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  • Mimetic Theory and Its Rivals:A Reply to Pablo Bandera
  • Richard van Oort (bio)

There are three ways to respond to a rival theory. You can ignore it, you can assimilate it to what you already believe, or you can assess its merits independently and then either reject it or adopt it as the better, more powerful theory. Let us briefly review these three strategies.

  1. 1. Assuming you are already in possession of a sufficiently powerful theory, a safe bet is simply to ignore the newcomer. Contrary to appearances, this is not a totally unreasonable strategy. Time is in short supply. Those in possession of a theory adequate to their purposes will naturally be hesitant to investigate a new one, the understanding of which may require considerable investment in time and imaginative effort. Better to let others do the risky and quite possibly foolhardy work of inventing and elaborating new theories. Chances are their attempts will fail anyway. Truly original ideas are hard to come by and, given this fact, it only makes sense to stick with what works rather than waste time on unfamiliar and unproven ideas.

  2. 2. The second response is, on the surface at least, more gracious and benevolent, but this benevolence masks an intransigence quite as dogmatic [End Page 189] as the first. Thus we welcome the new theory into the fold, but with a view to assimilating it to what we already know. The new theory is not our rival but our friend. Rather than emphasize the differences, we point to the theory's similarities with our existing framework. The new theory is said to improve our understanding of one or two details, but these are held to be merely minor modifications and not at odds with what we hold to be fundamentally true. Thus the new theory is not really new at all. It is but another disciple of the old. Its claim to a place at the table is not at the head, as a rival leader and master, but alongside the other disciples whose collective task it is to disseminate the teachings of the one true master. This strategy is in fact extremely common and entirely understandable, from the viewpoint of both the adherents of the old theory and those of the new. For while the adherents of the old theory receive further confirmation of the superiority of their way of looking at the world, the adherents of the new theory receive a measure of respect by gaining access to an existing center of attention. As we all know, the mimetic attention space is by definition limited. We can't focus on everything at once, and sometimes the best strategy for a new theory is, so to speak, to follow the money. One piggybacks on the existing centers of attention. But the drawback is that the more one piggybacks, the less "new" one becomes.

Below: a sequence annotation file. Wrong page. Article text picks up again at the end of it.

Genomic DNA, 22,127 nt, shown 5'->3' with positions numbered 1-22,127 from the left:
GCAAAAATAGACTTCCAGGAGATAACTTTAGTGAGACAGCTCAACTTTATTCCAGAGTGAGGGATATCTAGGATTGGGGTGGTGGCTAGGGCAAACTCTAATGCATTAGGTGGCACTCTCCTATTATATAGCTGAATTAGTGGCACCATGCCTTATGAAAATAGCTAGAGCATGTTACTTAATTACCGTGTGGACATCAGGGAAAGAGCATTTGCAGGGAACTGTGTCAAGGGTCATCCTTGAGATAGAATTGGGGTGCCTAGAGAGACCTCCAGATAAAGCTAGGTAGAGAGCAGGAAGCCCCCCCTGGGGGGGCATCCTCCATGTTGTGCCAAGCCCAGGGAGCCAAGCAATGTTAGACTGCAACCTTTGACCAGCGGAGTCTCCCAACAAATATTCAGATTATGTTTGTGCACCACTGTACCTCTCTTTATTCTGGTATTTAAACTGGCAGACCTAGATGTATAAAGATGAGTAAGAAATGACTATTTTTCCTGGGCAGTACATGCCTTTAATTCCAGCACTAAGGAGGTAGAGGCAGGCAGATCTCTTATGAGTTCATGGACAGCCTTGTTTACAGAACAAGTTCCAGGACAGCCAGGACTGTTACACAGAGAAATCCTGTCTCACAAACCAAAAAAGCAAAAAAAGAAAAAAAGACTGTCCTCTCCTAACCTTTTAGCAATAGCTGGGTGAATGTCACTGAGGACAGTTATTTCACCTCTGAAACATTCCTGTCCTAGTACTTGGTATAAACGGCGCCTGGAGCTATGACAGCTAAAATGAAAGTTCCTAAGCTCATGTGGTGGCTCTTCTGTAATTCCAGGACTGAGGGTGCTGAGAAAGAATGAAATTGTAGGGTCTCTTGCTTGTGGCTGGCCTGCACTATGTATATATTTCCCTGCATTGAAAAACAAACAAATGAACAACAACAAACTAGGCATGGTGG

3. 3. The third and final response is to take the new theory seriously as a rival center of attention. But this forces us into a genuine dilemma. For now we have to choose between theories that are accepted, for the time being at least, as equals in terms of their rivalry for our attention. But if both claim to be equally foundational, equally deserving of our attention to first things, then both cannot be equally true. One theory must come first; one must be superior to the other. But which?

In a recent issue of Contagion, Pablo Bandera urges Girardians to adopt the third strategy when assessing Eric Gans's generative anthropology.1 We must recognize the theory's status as a genuine rival. Bandera believes that once the assessment has been fairly made, we must end up rejecting Gans's theory, at least insofar as it purports to be a theory of mimetic desire. The trouble is, Bandera claims, that most Girardians have adopted the second strategy, that is, they have simply assimilated Gans as a (slightly modified) version of Girard, without bothering to notice the very real differences between the two. The first strategy, complete ignorance of Gans's work, Bandera believes to be inaccurate as a description of the current situation. Indeed, he goes so...


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pp. 189-203
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